Breaking the Barrier

Don’t let subtitles (aka the “one-inch barrier”) make you miss some great movies

If you haven’t seen the macabre, capitalistic nightmare (in the best way) that is Parasite, there might just be a few reasons for that. Maybe you’re not too much of a movie person, but, then again, who isn’t a movie person? It’s like saying you’re “not into music”…what?

Or, perhaps, it’s that until it made history at the 2020 Oscars – being the first foreign-language movie to win Best Picture – it wasn’t exactly the kind of movie shown at your local Cineplex next to the likes of Sonic the Hedgehog. And that could very well be due to the next (and possibly the most likely) reason – it has subtitles.

Americans are exactly the biggest readers in the first place – according to a YouGov poll conducted in January of this year, 25 percent said they read between 1 and 5 books a year. Let’s say it’s closer to 1… which means a quarter of our 300 million-plus population doesn’t like to look at words on the page. And frankly, sometimes (a lot of times) it shows. So, it’s not hard to see why the invasion of the written world into what is primarily the visual medium of film and television isn’t met with praise, but grunts of disapproval; and likely to initiate more queue scrolling in search for an English invention.

The director of Parasite, Bong Joon Ho, referred to subtitles as “the one-inch tall barrier” to some truly amazing films – that just so happen to not be American (or British) made. And that’s a real shame. I, myself, overcame that barrier, and if I can use a classic movie reverence here – it’s like being Dorothy and going from black and white to color. There are some truly, well-made, funny, dramatic, beautiful, challenging, and some downright weird and trippy (Fellini!) movies out there. And, after you’ve come across the one that hits you just right – you know that feeling. When a movie just does it for ya – you’ll wonder why you didn’t step over that one-inch barrier sooner.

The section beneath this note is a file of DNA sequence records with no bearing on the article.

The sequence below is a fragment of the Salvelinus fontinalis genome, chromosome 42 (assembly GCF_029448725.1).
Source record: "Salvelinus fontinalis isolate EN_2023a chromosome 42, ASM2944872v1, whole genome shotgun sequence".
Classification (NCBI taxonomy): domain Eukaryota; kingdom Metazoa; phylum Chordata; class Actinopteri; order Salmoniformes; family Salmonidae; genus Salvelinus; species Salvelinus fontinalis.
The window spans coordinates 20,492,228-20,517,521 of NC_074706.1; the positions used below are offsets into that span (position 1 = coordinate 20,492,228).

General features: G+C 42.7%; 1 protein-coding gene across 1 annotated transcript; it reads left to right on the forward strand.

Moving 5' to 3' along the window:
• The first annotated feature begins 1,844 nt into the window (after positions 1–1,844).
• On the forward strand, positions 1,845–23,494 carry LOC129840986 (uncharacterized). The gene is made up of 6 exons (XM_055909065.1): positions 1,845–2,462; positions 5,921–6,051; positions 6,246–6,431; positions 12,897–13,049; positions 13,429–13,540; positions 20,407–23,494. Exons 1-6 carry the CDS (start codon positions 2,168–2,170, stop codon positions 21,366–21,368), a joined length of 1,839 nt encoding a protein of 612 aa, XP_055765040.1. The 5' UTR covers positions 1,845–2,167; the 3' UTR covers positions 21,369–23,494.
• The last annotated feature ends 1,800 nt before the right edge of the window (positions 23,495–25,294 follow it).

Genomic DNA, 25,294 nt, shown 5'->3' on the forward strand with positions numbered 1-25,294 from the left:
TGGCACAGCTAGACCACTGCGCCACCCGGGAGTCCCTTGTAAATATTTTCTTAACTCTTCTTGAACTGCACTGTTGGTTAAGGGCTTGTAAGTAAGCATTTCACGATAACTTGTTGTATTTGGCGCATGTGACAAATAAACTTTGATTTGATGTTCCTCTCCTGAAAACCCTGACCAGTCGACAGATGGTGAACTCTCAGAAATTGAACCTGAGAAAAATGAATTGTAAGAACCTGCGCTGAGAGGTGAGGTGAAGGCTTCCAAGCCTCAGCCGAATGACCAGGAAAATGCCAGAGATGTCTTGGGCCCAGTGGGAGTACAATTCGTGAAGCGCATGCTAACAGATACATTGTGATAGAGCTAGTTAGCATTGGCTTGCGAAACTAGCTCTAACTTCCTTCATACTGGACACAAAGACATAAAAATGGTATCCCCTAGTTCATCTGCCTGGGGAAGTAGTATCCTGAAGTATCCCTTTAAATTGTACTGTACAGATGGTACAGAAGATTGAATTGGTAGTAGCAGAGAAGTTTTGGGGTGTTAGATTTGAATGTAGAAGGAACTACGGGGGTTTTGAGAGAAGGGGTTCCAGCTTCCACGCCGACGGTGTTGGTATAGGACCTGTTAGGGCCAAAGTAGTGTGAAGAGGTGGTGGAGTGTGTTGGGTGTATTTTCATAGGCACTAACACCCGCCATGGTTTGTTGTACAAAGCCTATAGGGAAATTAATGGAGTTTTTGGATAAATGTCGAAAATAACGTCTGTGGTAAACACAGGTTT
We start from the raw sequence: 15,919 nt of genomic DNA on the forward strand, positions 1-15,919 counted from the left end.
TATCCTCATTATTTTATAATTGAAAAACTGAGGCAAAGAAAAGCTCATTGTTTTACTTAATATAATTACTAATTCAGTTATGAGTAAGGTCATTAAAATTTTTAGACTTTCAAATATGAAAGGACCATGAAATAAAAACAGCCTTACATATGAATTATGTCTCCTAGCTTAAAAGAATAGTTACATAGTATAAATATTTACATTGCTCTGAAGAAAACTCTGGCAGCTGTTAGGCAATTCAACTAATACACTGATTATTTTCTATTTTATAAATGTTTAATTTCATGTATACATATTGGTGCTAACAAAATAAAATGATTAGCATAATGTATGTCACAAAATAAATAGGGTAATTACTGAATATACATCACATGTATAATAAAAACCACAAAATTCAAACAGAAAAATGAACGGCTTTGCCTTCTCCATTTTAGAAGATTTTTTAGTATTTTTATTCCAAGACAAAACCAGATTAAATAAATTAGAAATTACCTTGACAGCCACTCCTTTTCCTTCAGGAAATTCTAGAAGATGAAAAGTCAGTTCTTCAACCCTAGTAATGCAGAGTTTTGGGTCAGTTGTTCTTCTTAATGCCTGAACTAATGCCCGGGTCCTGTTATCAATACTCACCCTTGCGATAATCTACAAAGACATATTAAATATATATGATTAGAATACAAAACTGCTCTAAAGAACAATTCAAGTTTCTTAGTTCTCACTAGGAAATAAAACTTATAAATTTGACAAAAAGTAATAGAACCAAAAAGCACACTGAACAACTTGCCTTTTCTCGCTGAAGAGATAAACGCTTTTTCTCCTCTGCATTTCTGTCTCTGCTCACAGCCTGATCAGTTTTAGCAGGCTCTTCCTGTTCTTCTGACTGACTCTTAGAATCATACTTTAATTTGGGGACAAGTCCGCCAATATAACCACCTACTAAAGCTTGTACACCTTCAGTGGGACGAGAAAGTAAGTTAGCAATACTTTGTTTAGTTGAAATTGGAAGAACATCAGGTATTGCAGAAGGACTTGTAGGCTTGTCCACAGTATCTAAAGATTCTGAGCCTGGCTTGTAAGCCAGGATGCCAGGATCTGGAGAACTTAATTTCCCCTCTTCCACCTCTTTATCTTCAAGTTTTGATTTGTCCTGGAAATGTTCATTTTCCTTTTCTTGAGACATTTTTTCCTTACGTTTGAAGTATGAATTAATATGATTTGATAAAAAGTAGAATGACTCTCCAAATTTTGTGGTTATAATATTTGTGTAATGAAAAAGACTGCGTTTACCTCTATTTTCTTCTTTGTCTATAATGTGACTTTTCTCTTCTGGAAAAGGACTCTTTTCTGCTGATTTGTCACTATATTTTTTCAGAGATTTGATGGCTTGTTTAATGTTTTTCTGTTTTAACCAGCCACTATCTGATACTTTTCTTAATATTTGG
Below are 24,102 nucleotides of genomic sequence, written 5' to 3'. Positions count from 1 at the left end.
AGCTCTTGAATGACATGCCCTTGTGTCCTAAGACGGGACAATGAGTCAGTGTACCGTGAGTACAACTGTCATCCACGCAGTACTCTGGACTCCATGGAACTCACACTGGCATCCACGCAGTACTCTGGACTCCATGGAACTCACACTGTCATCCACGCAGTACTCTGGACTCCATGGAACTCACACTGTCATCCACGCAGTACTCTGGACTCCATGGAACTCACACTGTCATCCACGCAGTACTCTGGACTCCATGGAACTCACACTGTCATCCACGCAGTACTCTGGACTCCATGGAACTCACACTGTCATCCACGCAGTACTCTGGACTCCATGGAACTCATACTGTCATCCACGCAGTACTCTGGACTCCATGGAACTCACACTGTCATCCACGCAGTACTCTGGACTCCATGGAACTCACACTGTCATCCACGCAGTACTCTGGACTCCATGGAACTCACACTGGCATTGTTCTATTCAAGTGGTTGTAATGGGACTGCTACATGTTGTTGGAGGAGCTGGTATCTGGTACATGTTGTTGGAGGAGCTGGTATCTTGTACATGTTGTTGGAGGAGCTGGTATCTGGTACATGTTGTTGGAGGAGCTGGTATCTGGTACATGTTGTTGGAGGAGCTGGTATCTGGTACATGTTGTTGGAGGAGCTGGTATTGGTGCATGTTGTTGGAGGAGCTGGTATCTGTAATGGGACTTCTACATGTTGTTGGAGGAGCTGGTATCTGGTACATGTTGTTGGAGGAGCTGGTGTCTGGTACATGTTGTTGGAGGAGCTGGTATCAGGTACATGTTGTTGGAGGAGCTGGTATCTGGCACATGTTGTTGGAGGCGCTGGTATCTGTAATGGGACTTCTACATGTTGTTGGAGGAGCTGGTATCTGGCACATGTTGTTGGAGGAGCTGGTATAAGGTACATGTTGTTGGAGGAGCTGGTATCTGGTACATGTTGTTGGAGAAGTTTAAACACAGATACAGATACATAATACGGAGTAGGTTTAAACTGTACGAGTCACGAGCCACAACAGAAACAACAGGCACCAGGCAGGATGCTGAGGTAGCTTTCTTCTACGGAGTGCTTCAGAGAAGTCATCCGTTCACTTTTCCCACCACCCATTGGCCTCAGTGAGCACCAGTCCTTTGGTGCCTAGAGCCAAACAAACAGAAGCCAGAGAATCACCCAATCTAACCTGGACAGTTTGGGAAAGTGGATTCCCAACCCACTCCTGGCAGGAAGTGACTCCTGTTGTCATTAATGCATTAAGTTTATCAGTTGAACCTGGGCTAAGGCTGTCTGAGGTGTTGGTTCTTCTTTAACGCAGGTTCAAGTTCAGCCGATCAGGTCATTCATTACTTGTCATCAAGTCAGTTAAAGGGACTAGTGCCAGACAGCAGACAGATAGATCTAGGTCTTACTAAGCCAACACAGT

I’ll be completely honest with you. Yes, it does take some getting used to. At first, your eyes will dart from words to images and back again at a rate that would only be normal for a high-speed tennis match. And it sinks in rather early on that pretty much everyone talks so damn fast when it’s not your native language. But, after a brief, albeit, intense adjustment period, you’ll be immersed, as well as overcome with self-adulation that you can ride all the way to the end of the movie. And then, when the credits roll, you’ll feel exceptionally cosmopolitan.

Now, I can’t go so far as to say that I am at a level of ease with foreign films that I could lay back and casually watch one the same way I could practically anything on the Food Network. But, if you love movies, it’s a good stretch – akin to the feeling you get after a good workout…I’m assuming.

Fun and challenging aren’t mutually exclusive…or, they shouldn’t be. And since many of us aren’t yet ready to travel to places far and wide, what better way to indulge in, say, the Parisian lifestyle than with some second-hand immersion into the world of the French New Wave. That’s a good place to start. And then, next thing you’ll know, you’ll be globe-trotting right from the comfort of your own living room.

About Connor Dobson 6 Articles
Connor Dobson is a freelance writer and journalist. Follow him on Twitter @ConnorDobson12

Be the first to comment

Leave a Reply

Your email address will not be published.


This site uses Akismet to reduce spam. Learn how your comment data is processed.